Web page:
Posted by: mdmusingsie | July 12, 2010

Connemara

Like I mentioned, Mother Nature has her own schedule and won’t be pigeon-holed by a meteorologist, website, or computer generated forecast, so when I woke up Sunday morning and the sun was shining in a mostly blue sky, I decided I needed an adventure.  I awoke too late to get the 10:30 ferry to the Aran’s and didn’t think I’d have enough time to spend there if I took the 1 pm, so I chose the Connemara and Cong tour.

Oddly enough, I lived only about 6 km from Cong for a month, yet had no idea there was an ancient cairn (Ballynagibbon Cairn) and a stone circle (Glebe Stone Circle) just minutes from my dwelling – I had to take a tour to find out.  How many people live their entire lives in a place, yet never really know what’s around them?  Countless times I’ve been on holiday and will tell a local where I’m going or where I’ve been and they inform me that they’ve never been to visit this or that particular attraction.  Therefore, my advice is no matter how long you’ve lived somewhere, take a tour of the area once in a while – you just might discover some amazing sites you didn’t know existed.

As with all things, in my life anyway, there’s always a “gotcha” and on this particular one, the downside to the two aforementioned sites was that we only stopped the bus briefly to stare at them through not-quite-as-clean-as-they-should-be, windows.  No chance to get out and explore.  Too bad I didn’t know they were there two months ago when I had plenty of time to visit, photograph, and revel in the history and magic.

It’s interesting which stops we did make for photo ops, and I wonder if it varies from driver to driver – it might be interesting to find out some day.  We couldn’t stop and explore the two sites above which I would have been most interested in, yet we stopped for a 15 minute photo op of Lough Corrib and another of a Connemara pony and her foal, neither of which were on the itinerary.  There were other, more picturesque stops we could have made as well including the Inagh valley and The Quiet Man Bridge, yet merely drove by.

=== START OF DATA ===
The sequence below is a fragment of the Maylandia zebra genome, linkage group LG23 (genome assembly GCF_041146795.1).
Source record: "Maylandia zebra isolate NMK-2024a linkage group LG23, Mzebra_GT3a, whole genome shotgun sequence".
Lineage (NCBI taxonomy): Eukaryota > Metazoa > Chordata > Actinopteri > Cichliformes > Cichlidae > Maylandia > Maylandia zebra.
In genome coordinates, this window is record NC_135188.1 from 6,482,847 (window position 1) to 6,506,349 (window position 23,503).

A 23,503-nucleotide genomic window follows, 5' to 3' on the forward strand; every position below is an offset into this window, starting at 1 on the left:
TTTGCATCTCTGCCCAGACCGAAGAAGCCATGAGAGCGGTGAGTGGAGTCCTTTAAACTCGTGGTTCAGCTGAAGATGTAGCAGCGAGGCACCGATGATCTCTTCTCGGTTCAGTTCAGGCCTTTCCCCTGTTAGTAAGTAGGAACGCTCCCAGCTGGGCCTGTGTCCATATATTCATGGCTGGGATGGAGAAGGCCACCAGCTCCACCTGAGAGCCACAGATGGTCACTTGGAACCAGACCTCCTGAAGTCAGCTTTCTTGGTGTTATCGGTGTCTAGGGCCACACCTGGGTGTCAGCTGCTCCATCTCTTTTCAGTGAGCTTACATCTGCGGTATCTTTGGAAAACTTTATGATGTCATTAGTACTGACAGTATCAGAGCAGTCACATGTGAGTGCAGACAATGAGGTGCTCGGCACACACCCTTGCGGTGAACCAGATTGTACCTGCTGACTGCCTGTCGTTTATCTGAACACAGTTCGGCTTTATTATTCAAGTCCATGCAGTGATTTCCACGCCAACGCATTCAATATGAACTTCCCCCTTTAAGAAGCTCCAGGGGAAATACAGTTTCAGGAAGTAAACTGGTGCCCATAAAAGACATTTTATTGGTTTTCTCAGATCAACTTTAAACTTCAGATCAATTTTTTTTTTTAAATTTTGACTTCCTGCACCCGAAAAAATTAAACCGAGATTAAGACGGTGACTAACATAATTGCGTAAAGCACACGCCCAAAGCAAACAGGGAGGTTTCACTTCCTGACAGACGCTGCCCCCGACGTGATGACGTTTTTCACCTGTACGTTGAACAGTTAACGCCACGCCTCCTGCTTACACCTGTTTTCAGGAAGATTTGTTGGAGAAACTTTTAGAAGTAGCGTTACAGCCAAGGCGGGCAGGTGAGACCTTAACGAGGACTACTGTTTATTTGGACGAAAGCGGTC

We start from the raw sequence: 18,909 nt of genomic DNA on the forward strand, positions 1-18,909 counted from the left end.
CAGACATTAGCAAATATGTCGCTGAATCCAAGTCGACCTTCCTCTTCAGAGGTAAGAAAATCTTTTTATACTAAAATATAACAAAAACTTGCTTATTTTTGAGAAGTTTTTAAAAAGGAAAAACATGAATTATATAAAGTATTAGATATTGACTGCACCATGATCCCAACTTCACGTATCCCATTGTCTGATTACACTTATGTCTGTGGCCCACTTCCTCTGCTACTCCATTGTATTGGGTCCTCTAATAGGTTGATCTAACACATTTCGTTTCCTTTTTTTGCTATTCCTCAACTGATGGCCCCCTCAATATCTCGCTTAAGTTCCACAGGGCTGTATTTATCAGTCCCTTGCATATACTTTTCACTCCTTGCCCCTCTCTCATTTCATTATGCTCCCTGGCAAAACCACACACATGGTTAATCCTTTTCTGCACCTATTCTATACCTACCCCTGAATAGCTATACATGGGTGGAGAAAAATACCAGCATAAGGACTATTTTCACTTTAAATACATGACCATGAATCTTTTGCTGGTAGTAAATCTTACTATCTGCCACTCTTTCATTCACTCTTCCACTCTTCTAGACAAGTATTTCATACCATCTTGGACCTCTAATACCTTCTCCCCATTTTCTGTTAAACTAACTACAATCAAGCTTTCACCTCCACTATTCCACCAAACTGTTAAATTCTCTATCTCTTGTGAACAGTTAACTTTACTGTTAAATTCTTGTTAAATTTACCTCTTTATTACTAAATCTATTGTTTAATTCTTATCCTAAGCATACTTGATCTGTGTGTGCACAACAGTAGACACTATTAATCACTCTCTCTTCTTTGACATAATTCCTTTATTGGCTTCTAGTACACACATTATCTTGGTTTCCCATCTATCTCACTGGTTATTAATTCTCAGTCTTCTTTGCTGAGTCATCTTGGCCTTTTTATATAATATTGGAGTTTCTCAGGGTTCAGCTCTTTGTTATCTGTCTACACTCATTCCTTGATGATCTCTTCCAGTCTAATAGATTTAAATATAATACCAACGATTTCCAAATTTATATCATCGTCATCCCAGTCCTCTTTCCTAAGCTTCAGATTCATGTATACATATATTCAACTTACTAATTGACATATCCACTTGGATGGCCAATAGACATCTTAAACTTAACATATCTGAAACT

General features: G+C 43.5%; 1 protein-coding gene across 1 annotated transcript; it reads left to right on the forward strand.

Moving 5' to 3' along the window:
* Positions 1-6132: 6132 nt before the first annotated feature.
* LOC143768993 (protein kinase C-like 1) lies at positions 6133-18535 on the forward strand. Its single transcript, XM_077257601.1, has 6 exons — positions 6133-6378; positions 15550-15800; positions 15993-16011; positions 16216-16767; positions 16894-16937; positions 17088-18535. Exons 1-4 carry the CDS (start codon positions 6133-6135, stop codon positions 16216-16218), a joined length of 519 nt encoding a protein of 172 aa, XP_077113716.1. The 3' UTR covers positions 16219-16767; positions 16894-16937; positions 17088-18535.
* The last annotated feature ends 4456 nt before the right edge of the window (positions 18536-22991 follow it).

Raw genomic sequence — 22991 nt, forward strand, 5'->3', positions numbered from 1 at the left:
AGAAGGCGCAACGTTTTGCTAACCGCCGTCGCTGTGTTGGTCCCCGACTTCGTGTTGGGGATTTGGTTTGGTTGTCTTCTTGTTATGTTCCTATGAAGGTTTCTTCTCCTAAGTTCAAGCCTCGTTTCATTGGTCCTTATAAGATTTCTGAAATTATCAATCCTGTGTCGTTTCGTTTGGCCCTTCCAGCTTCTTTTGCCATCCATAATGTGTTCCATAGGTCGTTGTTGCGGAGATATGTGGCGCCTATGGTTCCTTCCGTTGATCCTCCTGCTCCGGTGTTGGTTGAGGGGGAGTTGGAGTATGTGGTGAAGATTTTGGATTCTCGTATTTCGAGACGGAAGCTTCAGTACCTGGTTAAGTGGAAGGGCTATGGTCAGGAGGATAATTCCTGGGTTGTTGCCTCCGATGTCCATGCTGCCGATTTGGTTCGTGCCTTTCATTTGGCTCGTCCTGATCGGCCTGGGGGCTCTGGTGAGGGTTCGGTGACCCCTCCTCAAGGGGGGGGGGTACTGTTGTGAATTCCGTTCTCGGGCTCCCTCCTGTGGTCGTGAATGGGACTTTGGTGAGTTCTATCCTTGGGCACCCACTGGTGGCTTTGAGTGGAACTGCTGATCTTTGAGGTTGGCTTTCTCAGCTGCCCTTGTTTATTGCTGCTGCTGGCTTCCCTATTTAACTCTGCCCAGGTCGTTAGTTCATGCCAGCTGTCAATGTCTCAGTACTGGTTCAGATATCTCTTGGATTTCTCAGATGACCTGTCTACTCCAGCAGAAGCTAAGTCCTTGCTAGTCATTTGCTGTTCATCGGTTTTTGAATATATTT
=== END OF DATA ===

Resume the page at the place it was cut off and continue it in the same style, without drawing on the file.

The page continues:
Now that’s not to say the tour was poor, because we did stop for some breathtaking views overlooking Lough Nafooey.  Michael O’Malley, the driver, did mention that one of the back roads we were on was busier than normal as there had been a fatal car accident in Leenane and traffic was being diverted onto this lesser used route as a result, which may have slowed us down.

The main stop on the tour was Kylemore Castle.  Most of you will know this as Kylemore Abbey, but it was a Castle and a residence long before it was an Abbey, so, as is my prerogative and preference, I will stick to the former name. Besides, the history of the Castle is much more romantic as it was built by Mitchell Henry for his wife Margaret and their children, and when she died after contracting a fever in Egypt, he couldn’t bear to bury her underground and built a Mausoleum instead.  Although he lived nearly 40 years longer than his wife, he never re-married.  I guess I’m just a sucker for stories of faithful love (especially if they involve castles).

The last time I was on a tour bus we only had a photo op of Kylemore as it was a girl’s boarding school and they didn’t allow tours.  As it turns out, 2010 was the last school year as the number of nuns had dwindled and they have now decided a tourist attraction is likely more profitable (and at €12 entrance fee, only €7 because we were with Galway Tours, they are likely to make significantly more). 

I didn’t make it up to the gardens as the tours seldom leave you time for everything, but did get to wander as much of the castle as they had open (only half a dozen rooms on the main floor), and some of the grounds.  I must say I’m a bit surprised the nuns didn’t cover up some of the wood carvings and fireplace mantles, but they must be a slightly more progressive order that isn’t offended by partially nude sculptures.  It appeared some renovations were happening in what was likely the dorm area, so hopefully more of the castle will be available to explore in the future.

There is a lovely walking trail that winds along Kylemore Lake down to the Neo-Gothic Church Mitchell Henry built after his wife’s death, on to her Mausoleum, and beyond.  There are several little waterfalls along the tree covered lane, making it an ideal place for relaxation and meditation.

Of course, I can’t leave this without throwing in my little observation that, for people who are supposedly sworn to lives of poverty, the nuns of Kylemore as well as all the monks in the friaries scattered around Ireland, certainly seemed to live (or lived) much more comfortably than the native inhabitants.  My blog = my opinion 😉

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